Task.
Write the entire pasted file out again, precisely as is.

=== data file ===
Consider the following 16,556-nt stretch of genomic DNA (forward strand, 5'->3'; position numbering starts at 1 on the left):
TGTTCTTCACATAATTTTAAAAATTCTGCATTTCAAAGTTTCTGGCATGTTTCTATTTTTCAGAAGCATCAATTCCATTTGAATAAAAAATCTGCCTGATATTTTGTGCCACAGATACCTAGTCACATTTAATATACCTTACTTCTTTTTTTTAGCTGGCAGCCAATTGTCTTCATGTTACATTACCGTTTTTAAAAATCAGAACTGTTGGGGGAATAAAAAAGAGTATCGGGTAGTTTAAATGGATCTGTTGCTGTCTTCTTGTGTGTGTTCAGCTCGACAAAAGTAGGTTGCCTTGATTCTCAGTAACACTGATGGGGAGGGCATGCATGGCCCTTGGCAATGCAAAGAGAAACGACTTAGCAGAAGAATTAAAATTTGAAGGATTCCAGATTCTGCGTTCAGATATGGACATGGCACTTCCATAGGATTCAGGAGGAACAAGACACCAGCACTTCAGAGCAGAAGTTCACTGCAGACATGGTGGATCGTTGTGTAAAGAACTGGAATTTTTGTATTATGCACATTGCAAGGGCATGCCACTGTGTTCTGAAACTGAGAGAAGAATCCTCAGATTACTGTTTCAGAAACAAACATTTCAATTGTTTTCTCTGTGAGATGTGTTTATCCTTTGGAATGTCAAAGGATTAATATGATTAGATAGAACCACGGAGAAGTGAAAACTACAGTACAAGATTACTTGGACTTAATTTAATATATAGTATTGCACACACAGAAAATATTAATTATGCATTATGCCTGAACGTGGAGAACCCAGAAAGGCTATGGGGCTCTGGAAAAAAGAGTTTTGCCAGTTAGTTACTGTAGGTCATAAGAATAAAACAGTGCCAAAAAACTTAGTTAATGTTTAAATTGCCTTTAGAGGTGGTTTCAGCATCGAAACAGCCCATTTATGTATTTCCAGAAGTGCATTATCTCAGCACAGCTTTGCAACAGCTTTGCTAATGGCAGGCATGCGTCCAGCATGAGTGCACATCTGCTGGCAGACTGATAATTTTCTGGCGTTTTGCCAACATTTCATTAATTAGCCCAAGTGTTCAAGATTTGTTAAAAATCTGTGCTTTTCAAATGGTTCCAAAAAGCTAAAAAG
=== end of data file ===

Consider the following 16,556-nt stretch of genomic DNA (forward strand, 5'->3'; position numbering starts at 1 on the left):
TGTTCTTCACATAATTTTAAAAATTCTGCATTTCAAAGTTTCTGGCATGTTTCTATTTTTCAGAAGCATCAATTCCATTTGAATAAAAAATCTGCCTGATATTTTGTGCCACAGATACCTAGTCACATTTAATATACCTTACTTCTTTTTTTTAGCTGGCAGCCAATTGTCTTCATGTTACATTACCGTTTTTAAAAATCAGAACTGTTGGGGGAATAAAAAAGAGTATCGGGTAGTTTAAATGGATCTGTTGCTGTCTTCTTGTGTGTGTTCAGCTCGACAAAAGTAGGTTGCCTTGATTCTCAGTAACACTGATGGGGAGGGCATGCATGGCCCTTGGCAATGCAAAGAGAAACGACTTAGCAGAAGAATTAAAATTTGAAGGATTCCAGATTCTGCGTTCAGATATGGACATGGCACTTCCATAGGATTCAGGAGGAACAAGACACCAGCACTTCAGAGCAGAAGTTCACTGCAGACATGGTGGATCGTTGTGTAAAGAACTGGAATTTTTGTATTATGCACATTGCAAGGGCATGCCACTGTGTTCTGAAACTGAGAGAAGAATCCTCAGATTACTGTTTCAGAAACAAACATTTCAATTGTTTTCTCTGTGAGATGTGTTTATCCTTTGGAATGTCAAAGGATTAATATGATTAGATAGAACCACGGAGAAGTGAAAACTACAGTACAAGATTACTTGGACTTAATTTAATATATAGTATTGCACACACAGAAAATATTAATTATGCATTATGCCTGAACGTGGAGAACCCAGAAAGGCTATGGGGCTCTGGAAAAAAGAGTTTTGCCAGTTAGTTACTGTAGGTCATAAGAATAAAACAGTGCCAAAAAACTTAGTTAATGTTTAAATTGCCTTTAGAGGTGGTTTCAGCATCGAAACAGCCCATTTATGTATTTCCAGAAGTGCATTATCTCAGCACAGCTTTGCAACAGCTTTGCTAATGGCAGGCATGCGTCCAGCATGAGTGCACATCTGCTGGCAGACTGATAATTTTCTGGCGTTTTGCCAACATTTCATTAATTAGCCCAAGTGTTCAAGATTTGTTAAAAATCTGTGCTTTTCAAATGGTTCCAAAAAGCTAAAAAG